Nathan A. Graham, Undergraduate in Geology, “Determining Magma Mixing Duration and Dynamics Through Analysis of Reaction Rims on Olivine Crystals in Natural Samples of Black Dacite From the 1915 Eruption of Lassen Peak, CA”; faculty advisor – Brandon Browne, Lecturer, Geology

Jairo Luque Villanueva, Undergraduate in Environmental Resources Engineering, “Forward Osmosis-Direct Contact Membrane Distillation Sewer Mining Waste to Resource System”; faculty advisor – Andrea Achilli, Assistant Professor, Environmental Resources Engineering

Sylvia Nicovich, Graduate candidate in Geology, “Latest Pleistocene to Holocene River Terrace Deformation within the Southeastern Extent of the Little Salmon Fault Zone: Geomorphic Insights to Fault Termination and Rupture History, Van Duzen River, Northern California”; faculty advisor – Mark Hemphill-Haley, Professor and Chair, Geology

Madelinn Schriver, Graduate candidate in Forestry and Wildland Resources, “Establishment and Growth Patterns of Oregon White Oak and California Black Oak Woodlands in Northwestern California”; faculty advisor – Rosemary Sherriff, Associate Professor and Chair, Geography

These students will serve as exemplars of how student research is produced, supported, and promoted at HSU and compete based on their written summaries and oral presentations of their research.

Student Ivan de Soto, Paradise Martinez Graff, Geography

Students Ivan de Soto and Paradise Martinez Graff have been chosen to attend the California Forum for Diversity in Graduate Education at Sonoma State on April 18-20, where they’ll learn about the challenges and opportunities of pursuing grad school. They also received a competitive CAHSS research award to attend the Association for the Study of Literature and Environment Conference in Idaho in June with ENST Program Leader Sarah Jaquette Ray, where they’ll be participating in “Latin@ Environmentalisms: A Pedagogy Workshop.” Ivan has also been elected co-director of CCAT.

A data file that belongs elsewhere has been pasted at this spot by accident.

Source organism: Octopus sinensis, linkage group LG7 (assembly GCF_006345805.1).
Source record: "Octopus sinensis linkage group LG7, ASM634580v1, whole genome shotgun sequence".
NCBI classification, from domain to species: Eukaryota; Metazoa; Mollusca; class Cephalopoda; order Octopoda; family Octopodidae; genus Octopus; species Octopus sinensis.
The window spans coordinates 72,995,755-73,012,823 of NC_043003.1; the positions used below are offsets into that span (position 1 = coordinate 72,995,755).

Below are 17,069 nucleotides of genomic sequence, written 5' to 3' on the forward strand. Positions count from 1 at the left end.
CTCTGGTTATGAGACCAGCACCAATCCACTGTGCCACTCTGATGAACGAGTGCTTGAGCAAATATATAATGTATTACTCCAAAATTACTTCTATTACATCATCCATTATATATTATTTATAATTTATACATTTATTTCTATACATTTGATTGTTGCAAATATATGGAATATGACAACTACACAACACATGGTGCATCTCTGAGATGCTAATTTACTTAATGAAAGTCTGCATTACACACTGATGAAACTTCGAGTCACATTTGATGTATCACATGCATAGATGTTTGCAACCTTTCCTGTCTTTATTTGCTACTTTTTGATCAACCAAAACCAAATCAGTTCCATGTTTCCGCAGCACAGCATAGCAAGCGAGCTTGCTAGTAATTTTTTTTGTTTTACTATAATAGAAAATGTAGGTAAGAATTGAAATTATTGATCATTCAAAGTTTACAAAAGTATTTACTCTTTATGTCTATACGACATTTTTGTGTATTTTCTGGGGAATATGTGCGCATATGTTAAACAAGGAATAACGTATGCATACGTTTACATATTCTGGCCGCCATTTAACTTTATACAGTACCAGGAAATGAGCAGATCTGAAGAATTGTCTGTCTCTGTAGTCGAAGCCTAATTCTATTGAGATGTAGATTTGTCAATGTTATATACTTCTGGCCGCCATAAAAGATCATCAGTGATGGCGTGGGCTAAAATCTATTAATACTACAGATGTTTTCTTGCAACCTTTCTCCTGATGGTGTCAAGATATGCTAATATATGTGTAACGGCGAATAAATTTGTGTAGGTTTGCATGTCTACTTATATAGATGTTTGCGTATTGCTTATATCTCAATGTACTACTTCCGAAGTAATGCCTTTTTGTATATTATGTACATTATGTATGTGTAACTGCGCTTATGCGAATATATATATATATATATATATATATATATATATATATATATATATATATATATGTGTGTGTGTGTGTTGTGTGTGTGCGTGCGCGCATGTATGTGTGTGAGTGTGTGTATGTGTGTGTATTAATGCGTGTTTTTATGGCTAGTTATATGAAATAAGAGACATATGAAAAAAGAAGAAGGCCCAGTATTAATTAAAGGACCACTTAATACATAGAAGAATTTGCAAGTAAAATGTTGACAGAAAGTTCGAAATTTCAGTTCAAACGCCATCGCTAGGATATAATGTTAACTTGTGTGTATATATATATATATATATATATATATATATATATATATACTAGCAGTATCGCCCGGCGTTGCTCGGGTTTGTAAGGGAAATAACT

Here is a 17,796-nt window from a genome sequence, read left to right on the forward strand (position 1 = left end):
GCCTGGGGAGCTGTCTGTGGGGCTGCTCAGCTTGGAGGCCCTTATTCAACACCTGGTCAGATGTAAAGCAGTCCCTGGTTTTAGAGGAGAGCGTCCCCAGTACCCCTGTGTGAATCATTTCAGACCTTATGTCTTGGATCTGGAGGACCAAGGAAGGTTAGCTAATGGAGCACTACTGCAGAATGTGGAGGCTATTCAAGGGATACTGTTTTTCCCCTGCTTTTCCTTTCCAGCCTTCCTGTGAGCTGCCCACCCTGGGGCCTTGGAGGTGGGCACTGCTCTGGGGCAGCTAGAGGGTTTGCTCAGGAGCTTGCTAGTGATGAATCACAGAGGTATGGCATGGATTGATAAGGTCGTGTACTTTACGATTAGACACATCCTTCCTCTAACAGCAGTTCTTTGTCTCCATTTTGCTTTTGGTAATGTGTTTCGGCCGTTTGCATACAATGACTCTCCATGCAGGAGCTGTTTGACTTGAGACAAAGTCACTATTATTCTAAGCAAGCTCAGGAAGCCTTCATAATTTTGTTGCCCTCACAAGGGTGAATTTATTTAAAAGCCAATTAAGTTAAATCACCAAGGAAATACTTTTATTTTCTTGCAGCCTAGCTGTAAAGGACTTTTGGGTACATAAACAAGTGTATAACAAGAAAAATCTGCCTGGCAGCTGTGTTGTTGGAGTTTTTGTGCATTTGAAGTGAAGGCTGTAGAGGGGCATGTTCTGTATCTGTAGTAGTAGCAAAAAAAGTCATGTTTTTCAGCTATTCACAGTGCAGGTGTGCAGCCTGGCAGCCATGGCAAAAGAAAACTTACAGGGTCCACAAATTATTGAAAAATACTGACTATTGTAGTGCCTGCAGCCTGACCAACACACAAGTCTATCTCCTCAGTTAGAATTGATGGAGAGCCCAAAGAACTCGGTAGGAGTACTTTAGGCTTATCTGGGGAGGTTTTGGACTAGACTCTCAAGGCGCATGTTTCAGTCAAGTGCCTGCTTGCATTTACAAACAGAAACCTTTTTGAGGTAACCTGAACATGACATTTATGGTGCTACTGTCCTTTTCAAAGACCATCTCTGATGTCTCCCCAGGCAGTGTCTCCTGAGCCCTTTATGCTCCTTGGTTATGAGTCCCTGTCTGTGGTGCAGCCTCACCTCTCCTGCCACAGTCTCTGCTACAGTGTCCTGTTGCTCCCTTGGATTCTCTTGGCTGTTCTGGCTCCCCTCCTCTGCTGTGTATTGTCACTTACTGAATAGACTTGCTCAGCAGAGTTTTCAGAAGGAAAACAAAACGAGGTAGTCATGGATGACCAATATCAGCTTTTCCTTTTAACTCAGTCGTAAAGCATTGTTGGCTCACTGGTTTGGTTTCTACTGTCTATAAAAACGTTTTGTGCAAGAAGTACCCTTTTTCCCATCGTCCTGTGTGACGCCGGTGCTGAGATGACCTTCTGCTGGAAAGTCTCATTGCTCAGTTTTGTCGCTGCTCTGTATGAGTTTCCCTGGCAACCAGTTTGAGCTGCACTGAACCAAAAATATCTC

Faculty Business Internship Program, Business

HSU’s Business Internship program will be honored at the Arcata Economic Development Corporation’s Spotlight on Success event Tuesday, March 31 at the Arcata Theater Lounge. The free event includes an opportunity to learn about small businesses that the local economy, and organizations that provide business support to local entrepreneurs.

Student Social Work Student Association, Social Work

The HSU Social Work Student Association (SWSA) recently participated in the 32nd annual Bowl for Kids’ Sake “Jungle Bowl” event, which took place March 6-7, 2015 at Harbor Lanes in Eureka.

The SWSA was one of 134 funding teams and raised $650 (of the $100,000 raised at the event this year) that will go to help with the year’s operating costs at Big Brothers Big Sisters of the North Coast.

Disguised as bananas, the SWSA also won a trophy for costumes and enthusiasm.